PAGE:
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Virgin Atlantic

Virgin Caught Helping With Deportations Despite Promise to End the Practice

Virgin Caught Helping With Deportations Despite Promise to End the Practice
Jeff Edwards

Last month, Virgin Atlantic announced that it would no longer assist the U.K. government by providing seats for passengers being involuntarily deported from the country, but for the time being, the controversial practice appears to be continuing without interruption.

When Virgin Atlantic officials unveiled a new policy of no longer allowing the U.K. to use the airline’s flights to deport detainees from the country, the decision was hailed by both human rights groups and the LGBT community. The move came after mounting controversy over the alleged government deportation of lawful immigrants and the reported removal of homosexual and transgender asylum seekers who faced imminent danger in their countries of origin.

“We’ve made the decision to end all involuntary deportations on our network, and have already informed the Home Office,” the airline told the Evening Standard in a June 29 statement. “We believe this decision is in the best interest of our customers and people.”

Now, however, it appears Virgin officials are in no hurry to implement the new rules. According to The Independent, only a day after the carrier announced its defiant policy regarding forced deportations, the airline finalized arrangements to participate in the involuntary deportation of a Nigerian man.

The airline would not comment on the incident other than to clarify that the new policy regarding involuntary deportations would not take effect until August. Activists who praised the airline’s decision only a few days ago are now calling on the company to immediately make good on its word.

Among those confused about Virgin’s intentions is MP David Lammy. He used social media to shame the airline over being less than clear about the details of its policy on allowing its flights to be used to remove deportees from the country.

“Hi @Virgin Atlantic, I’ve got a few questions I hope you can answer,” Lammy wrote in a Twitter post on Tuesday. “1) Why are you still assisting forced deportations until 1 Aug? 2) How many do you expect to carry out before this date? 3) After 1 Aug, will you still assist with ‘voluntary’ deportations?”

If Virgin Atlantic officials responded to Lammy’s queries, they did not do so publicly. It seems Virgin’s attempt to do the right thing has made absolutely no one happy. Twitter users, on both sides of the issue, took the opportunity to slam the airline on one hand for not cooperating with law enforcement and on the other hand for taking too long to end its “complicity” with the Home Office.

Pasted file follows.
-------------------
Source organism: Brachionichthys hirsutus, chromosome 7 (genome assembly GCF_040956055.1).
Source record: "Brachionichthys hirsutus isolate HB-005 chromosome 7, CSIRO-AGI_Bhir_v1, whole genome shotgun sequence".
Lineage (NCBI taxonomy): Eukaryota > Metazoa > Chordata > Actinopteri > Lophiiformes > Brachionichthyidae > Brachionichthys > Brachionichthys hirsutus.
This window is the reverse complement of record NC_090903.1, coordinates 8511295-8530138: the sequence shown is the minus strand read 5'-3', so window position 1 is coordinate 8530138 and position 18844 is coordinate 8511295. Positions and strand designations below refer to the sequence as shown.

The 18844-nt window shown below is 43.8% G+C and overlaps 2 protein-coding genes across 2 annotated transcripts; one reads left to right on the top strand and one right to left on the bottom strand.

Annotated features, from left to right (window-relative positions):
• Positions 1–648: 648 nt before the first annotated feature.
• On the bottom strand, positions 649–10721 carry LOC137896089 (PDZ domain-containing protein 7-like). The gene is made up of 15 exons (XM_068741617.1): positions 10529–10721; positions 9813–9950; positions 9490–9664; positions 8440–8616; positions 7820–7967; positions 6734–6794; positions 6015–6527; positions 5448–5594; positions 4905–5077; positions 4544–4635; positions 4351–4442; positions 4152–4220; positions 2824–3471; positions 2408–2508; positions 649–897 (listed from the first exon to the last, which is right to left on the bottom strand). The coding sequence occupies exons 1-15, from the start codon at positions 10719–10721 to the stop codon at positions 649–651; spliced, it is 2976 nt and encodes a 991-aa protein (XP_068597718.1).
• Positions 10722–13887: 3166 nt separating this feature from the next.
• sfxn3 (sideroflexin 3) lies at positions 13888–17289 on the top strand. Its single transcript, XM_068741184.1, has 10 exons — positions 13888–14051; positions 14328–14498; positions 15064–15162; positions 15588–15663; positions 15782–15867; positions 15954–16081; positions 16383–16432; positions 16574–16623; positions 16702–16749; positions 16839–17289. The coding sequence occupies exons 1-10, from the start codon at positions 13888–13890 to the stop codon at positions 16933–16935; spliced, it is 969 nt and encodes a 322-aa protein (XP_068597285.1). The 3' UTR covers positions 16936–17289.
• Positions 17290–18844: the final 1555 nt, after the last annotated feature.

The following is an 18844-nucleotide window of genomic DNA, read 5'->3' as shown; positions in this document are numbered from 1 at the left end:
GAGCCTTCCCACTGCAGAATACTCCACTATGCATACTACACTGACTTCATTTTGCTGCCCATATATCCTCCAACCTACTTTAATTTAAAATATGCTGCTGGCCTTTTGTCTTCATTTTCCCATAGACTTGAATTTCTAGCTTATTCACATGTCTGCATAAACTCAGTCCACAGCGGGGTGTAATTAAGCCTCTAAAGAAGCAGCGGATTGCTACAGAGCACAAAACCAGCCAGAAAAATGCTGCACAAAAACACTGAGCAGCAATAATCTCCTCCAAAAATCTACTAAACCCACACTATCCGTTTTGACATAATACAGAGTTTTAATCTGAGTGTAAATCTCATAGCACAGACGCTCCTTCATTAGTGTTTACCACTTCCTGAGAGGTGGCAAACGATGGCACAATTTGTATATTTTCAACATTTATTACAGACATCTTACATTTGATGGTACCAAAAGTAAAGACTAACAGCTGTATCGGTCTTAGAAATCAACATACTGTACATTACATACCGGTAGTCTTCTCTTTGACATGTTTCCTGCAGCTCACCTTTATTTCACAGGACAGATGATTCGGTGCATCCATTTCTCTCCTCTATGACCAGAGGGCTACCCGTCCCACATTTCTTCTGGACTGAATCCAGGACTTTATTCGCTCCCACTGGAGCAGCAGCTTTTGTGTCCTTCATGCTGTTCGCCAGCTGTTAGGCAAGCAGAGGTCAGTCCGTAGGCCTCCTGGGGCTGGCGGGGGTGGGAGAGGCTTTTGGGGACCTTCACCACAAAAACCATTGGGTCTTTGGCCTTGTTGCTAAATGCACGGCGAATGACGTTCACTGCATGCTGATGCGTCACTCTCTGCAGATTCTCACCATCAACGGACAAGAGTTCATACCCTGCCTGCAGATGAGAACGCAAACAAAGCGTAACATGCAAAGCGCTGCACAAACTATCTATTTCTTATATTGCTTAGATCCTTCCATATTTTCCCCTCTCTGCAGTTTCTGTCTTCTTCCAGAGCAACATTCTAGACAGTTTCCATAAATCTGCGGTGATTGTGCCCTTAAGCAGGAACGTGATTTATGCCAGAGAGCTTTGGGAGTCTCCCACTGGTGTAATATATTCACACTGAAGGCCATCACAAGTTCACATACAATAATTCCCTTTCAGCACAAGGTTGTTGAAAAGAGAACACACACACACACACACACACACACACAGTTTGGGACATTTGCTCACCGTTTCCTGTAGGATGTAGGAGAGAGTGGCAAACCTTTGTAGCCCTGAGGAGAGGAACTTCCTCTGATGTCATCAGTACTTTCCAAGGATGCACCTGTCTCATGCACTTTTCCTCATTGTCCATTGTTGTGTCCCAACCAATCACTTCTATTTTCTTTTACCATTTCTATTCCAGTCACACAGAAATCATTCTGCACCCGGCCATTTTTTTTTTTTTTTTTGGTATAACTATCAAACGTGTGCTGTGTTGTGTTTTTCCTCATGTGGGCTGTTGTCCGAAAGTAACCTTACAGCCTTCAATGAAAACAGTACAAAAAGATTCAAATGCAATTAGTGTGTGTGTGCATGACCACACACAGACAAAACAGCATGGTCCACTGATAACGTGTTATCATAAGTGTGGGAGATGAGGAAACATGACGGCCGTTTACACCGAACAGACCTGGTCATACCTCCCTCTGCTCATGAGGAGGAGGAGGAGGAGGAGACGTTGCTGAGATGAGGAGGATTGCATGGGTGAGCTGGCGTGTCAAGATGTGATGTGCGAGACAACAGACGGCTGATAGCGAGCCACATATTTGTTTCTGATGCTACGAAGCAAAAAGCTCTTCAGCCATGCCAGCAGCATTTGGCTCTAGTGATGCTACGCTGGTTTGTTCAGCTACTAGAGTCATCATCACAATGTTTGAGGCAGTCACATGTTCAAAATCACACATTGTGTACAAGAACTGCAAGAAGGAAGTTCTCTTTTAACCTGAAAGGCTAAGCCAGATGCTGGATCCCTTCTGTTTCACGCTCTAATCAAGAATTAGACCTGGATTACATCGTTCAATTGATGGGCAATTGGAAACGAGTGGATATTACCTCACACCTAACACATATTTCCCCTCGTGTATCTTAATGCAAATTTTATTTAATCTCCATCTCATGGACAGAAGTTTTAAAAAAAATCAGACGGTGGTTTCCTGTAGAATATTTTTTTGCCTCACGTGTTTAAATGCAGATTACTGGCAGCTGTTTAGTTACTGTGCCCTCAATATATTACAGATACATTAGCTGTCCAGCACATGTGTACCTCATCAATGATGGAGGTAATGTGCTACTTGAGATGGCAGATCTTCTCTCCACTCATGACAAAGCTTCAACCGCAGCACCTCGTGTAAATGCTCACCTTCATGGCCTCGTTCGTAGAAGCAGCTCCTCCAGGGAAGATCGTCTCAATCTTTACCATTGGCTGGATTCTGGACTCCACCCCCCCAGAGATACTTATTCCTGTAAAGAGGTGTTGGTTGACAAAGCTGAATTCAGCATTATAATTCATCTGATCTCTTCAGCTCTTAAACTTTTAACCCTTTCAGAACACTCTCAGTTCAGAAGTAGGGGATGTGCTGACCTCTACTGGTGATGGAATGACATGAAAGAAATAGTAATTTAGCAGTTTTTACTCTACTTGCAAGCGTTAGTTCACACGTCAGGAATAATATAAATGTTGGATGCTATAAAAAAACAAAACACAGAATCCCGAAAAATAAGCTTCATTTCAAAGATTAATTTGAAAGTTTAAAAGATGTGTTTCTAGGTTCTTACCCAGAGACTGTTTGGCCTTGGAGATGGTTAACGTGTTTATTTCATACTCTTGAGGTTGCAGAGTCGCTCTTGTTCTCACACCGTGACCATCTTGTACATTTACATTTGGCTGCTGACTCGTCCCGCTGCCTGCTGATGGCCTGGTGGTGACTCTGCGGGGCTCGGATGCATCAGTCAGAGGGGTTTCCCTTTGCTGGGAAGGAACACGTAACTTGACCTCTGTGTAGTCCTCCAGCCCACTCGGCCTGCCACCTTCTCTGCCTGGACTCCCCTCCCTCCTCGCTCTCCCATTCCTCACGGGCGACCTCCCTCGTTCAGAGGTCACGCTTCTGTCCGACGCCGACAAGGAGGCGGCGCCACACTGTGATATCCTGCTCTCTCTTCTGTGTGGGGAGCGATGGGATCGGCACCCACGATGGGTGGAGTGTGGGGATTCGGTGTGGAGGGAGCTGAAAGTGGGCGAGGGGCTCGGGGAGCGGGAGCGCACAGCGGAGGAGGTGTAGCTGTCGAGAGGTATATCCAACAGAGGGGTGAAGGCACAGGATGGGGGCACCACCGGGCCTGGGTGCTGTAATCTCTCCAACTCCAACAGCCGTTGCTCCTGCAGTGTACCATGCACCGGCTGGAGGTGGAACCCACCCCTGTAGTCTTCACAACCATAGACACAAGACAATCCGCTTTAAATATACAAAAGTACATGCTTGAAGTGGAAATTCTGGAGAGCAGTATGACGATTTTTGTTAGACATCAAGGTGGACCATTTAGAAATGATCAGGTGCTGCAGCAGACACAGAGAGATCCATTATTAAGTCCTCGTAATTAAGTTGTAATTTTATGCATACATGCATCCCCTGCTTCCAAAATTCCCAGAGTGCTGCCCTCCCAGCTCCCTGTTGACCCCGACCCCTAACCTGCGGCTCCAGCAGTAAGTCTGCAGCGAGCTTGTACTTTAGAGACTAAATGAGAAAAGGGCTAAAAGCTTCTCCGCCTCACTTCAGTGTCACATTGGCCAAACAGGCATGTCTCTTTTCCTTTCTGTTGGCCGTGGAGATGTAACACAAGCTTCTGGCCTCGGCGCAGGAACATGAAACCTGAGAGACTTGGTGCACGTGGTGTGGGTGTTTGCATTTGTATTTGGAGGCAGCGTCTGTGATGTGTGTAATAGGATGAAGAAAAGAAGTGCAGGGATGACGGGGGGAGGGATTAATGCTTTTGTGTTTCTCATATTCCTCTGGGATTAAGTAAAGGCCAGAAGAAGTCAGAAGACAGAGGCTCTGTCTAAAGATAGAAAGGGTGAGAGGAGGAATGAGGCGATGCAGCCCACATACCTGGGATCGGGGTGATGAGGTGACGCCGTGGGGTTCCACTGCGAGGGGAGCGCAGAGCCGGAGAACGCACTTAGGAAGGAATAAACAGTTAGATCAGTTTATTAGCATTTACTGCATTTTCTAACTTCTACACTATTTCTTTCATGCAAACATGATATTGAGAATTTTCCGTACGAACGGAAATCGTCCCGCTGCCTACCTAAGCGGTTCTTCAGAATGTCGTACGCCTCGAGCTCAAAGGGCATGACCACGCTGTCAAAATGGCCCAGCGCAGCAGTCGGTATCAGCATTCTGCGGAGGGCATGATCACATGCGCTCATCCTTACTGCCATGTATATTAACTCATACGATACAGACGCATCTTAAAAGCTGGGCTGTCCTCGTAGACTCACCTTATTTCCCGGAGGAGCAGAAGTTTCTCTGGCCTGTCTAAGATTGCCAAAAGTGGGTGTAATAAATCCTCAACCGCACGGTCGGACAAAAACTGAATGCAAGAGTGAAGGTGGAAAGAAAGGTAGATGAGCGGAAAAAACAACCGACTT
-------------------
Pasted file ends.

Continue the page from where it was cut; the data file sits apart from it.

[Photo: Shutterstock]

View Comments (9)

9 Comments

  1. UncleDude

    July 6, 2018 at 4:43 am

    Virgin Atlantic is now 52% Delta/USA owned..27% AF/KL and EU owned .So nothing the UK Virgin Atlantic Board or Government says means anything.

    Oh and the remaining 21% is probably some offshore Non British Company.

    So Like Trumps Taxes its something only the TaxMan knows.

  2. JackE

    July 6, 2018 at 2:58 pm

    If an airline, Virgin or otherwise, is not going to assist a government in its lawful operations, then there is no reason for a government to assist the airline with air traffic controllers and air marshalls, etc., etc.

  3. tnt10

    July 6, 2018 at 5:43 pm

    Perhaps the whole issue of “involuntary deportations” should be taken up with the appropriate members of the UK government and not the airlines carrying out actions decreed legal by said government.
    Place the blame where it belongs and stop the bullying…

  4. SpartyAir

    July 6, 2018 at 9:17 pm

    UncleDude… And just like Trump – So like YOUR taxes it’s something only the tax man knows. What the heck does President Trump’s taxes have anything to do with what Virgin Atlantic is doing in the UK? I feel sorry for trolls like you.

  5. jonsg

    July 7, 2018 at 5:06 am

    JackE, that might apply in dictatorships. In democratic societies, state- and airport-provided services are provided to anyone who requires and/or pays for them, regardless of whether or not they accept contracts with the government.

    No airline is _obliged_ to accept any passenger. It’s in their Terms of Carriage. If they have a specific contract with a government to accept deportees, and they decide to cancel that contract, that doesn’t and shouldn’t affect provision of airport services for their regular operations.

    If you feel otherwise, take a long, hard look at where you live, and what’s become normal there, and think carefully whether those creeping norms are things you’re comfortable with.

  6. sam737

    July 8, 2018 at 2:33 am

    @ JackE: it seems you misunderstand the terms on which commercial airlines and gov agencies do co-exist: commercial air carrier has no legal obligation to assist the government in its deportation operations; government is free to choose other means to conduct this activity; on the contrary, the government IS under obligation to provide safe airspace to all, so it’s mandatory for the gov to assists the air operators with traffic control, security etc.

  7. UncleDude

    July 8, 2018 at 6:04 am

    The UK Government does nothing to assist Airlines. Airlines are only there to pay The Highest Air Taxes and Airport fees in the World.

  8. EZjace

    July 8, 2018 at 3:36 pm

    +1 Good 4 Virgin Atlantic!

  9. KRSW

    July 8, 2018 at 8:05 pm

    Don’t like the laws of your country? Work to change them.

    Blatantly ignoring laws is a slippery slope. When a country/company/citizens stop enforcing the laws on the books, it becomes lawless. Following every whim of social media is just mob mentality/anarchy.

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